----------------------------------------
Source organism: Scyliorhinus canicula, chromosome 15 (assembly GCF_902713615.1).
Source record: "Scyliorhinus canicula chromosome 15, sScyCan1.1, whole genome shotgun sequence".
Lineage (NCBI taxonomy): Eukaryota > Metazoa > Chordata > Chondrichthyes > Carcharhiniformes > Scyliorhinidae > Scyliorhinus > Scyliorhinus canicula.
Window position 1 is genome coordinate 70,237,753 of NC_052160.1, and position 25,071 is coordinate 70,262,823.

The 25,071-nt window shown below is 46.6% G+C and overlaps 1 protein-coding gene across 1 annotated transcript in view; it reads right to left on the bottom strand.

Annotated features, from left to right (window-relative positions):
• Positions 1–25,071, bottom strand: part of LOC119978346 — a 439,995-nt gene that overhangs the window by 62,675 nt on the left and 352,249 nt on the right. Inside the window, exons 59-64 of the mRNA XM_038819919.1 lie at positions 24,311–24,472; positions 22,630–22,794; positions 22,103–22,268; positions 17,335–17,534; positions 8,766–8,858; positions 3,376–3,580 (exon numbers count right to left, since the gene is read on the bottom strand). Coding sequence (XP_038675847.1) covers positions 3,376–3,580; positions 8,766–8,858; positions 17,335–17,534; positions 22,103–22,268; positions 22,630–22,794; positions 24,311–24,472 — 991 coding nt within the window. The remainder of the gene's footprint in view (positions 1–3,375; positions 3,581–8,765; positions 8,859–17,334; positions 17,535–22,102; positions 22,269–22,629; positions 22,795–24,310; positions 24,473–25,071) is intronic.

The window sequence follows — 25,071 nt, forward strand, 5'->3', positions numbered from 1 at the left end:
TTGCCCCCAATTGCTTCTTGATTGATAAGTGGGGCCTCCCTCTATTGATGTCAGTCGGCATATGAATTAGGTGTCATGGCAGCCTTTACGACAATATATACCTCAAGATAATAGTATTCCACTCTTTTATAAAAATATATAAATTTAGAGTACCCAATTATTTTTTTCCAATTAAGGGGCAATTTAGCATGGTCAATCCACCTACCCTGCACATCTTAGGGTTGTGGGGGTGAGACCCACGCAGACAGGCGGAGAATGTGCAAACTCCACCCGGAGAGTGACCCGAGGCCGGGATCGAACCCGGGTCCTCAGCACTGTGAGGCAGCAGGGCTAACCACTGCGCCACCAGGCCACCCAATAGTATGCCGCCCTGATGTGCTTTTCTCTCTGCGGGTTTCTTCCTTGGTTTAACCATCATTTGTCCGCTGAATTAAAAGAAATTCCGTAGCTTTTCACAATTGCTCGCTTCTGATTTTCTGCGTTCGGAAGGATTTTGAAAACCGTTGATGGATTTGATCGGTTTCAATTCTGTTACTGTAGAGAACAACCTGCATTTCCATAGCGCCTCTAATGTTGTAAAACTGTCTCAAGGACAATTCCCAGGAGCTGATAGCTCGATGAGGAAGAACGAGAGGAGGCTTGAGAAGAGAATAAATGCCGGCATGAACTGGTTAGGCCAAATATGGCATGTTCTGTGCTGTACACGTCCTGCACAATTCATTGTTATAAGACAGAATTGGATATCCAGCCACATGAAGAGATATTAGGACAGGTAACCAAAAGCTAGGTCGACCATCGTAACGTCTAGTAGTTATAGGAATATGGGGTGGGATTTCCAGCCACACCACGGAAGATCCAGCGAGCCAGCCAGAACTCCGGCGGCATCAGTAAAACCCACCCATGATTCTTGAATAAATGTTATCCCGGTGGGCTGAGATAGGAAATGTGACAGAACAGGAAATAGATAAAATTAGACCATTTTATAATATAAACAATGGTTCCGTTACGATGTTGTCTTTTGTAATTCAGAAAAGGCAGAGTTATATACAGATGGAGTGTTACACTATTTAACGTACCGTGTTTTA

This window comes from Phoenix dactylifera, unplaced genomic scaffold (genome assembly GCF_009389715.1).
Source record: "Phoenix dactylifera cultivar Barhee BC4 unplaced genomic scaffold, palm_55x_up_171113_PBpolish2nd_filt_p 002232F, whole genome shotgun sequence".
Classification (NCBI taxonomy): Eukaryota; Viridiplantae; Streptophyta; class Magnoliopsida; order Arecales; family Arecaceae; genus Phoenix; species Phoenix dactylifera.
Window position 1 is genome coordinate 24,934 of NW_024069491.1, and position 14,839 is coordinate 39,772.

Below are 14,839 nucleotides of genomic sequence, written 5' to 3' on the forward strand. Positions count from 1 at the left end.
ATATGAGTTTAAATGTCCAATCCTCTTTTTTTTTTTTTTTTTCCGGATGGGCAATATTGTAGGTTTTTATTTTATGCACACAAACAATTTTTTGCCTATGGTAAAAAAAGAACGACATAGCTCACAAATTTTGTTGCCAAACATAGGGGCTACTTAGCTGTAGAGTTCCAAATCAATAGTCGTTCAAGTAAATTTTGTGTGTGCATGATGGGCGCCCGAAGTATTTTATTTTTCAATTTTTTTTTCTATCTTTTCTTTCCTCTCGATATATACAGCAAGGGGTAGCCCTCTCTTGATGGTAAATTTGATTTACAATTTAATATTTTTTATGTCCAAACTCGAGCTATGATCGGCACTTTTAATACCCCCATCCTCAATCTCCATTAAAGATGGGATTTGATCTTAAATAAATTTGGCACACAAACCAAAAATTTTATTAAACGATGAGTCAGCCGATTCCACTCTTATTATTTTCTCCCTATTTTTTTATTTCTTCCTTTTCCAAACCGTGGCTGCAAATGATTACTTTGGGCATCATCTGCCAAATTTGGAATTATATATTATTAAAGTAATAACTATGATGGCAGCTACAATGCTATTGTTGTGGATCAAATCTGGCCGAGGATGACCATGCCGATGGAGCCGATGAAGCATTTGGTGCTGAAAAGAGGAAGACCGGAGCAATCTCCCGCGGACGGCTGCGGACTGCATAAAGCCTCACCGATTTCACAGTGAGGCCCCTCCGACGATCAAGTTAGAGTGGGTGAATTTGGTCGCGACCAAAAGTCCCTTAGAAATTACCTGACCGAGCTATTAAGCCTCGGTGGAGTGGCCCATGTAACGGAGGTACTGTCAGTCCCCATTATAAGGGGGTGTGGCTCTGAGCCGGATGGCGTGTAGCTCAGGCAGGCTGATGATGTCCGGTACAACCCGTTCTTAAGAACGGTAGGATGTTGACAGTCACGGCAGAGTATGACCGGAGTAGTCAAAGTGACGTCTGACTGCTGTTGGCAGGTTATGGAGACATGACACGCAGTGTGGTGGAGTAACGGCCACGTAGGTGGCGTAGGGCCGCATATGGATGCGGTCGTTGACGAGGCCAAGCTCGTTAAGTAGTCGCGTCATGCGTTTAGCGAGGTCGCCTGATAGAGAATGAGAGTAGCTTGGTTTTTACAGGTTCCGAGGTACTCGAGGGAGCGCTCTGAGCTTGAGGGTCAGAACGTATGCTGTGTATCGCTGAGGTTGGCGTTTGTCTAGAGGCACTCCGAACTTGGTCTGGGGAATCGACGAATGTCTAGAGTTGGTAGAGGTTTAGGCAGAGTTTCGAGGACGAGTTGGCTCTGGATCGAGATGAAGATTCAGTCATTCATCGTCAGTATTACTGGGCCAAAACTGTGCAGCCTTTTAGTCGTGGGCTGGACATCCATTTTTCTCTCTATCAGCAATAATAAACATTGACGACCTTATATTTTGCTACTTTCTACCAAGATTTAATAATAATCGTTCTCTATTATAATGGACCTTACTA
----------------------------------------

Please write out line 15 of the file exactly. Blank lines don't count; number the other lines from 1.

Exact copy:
ATATGAGTTTAAATGTCCAATCCTCTTTTTTTTTTTTTTTTTCCGGATGGGCAATATTGTAGGTTTTTATTTTATGCACACAAACAATTTTTTGCCTATGGTAAAAAAAGAACGACATAGCTCACAAATTTTGTTGCCAAACATAGGGGCTACTTAGCTGTAGAGTTCCAAATCAATAGTCGTTCAAGTAAATTTTGTGTGTGCATGATGGGCGCCCGAAGTATTTTATTTTTCAATTTTTTTTTCTATCTTTTCTTTCCTCTCGATATATACAGCAAGGGGTAGCCCTCTCTTGATGGTAAATTTGATTTACAATTTAATATTTTTTATGTCCAAACTCGAGCTATGATCGGCACTTTTAATACCCCCATCCTCAATCTCCATTAAAGATGGGATTTGATCTTAAATAAATTTGGCACACAAACCAAAAATTTTATTAAACGATGAGTCAGCCGATTCCACTCTTATTATTTTCTCCCTATTTTTTTATTTCTTCCTTTTCCAAACCGTGGCTGCAAATGATTACTTTGGGCATCATCTGCCAAATTTGGAATTATATATTATTAAAGTAATAACTATGATGGCAGCTACAATGCTATTGTTGTGGATCAAATCTGGCCGAGGATGACCATGCCGATGGAGCCGATGAAGCATTTGGTGCTGAAAAGAGGAAGACCGGAGCAATCTCCCGCGGACGGCTGCGGACTGCATAAAGCCTCACCGATTTCACAGTGAGGCCCCTCCGACGATCAAGTTAGAGTGGGTGAATTTGGTCGCGACCAAAAGTCCCTTAGAAATTACCTGACCGAGCTATTAAGCCTCGGTGGAGTGGCCCATGTAACGGAGGTACTGTCAGTCCCCATTATAAGGGGGTGTGGCTCTGAGCCGGATGGCGTGTAGCTCAGGCAGGCTGATGATGTCCGGTACAACCCGTTCTTAAGAACGGTAGGATGTTGACAGTCACGGCAGAGTATGACCGGAGTAGTCAAAGTGACGTCTGACTGCTGTTGGCAGGTTATGGAGACATGACACGCAGTGTGGTGGAGTAACGGCCACGTAGGTGGCGTAGGGCCGCATATGGATGCGGTCGTTGACGAGGCCAAGCTCGTTAAGTAGTCGCGTCATGCGTTTAGCGAGGTCGCCTGATAGAGAATGAGAGTAGCTTGGTTTTTACAGGTTCCGAGGTACTCGAGGGAGCGCTCTGAGCTTGAGGGTCAGAACGTATGCTGTGTATCGCTGAGGTTGGCGTTTGTCTAGAGGCACTCCGAACTTGGTCTGGGGAATCGACGAATGTCTAGAGTTGGTAGAGGTTTAGGCAGAGTTTCGAGGACGAGTTGGCTCTGGATCGAGATGAAGATTCAGTCATTCATCGTCAGTATTACTGGGCCAAAACTGTGCAGCCTTTTAGTCGTGGGCTGGACATCCATTTTTCTCTCTATCAGCAATAATAAACATTGACGACCTTATATTTTGCTACTTTCTACCAAGATTTAATAATAATCGTTCTCTATTATAATGGACCTTACTA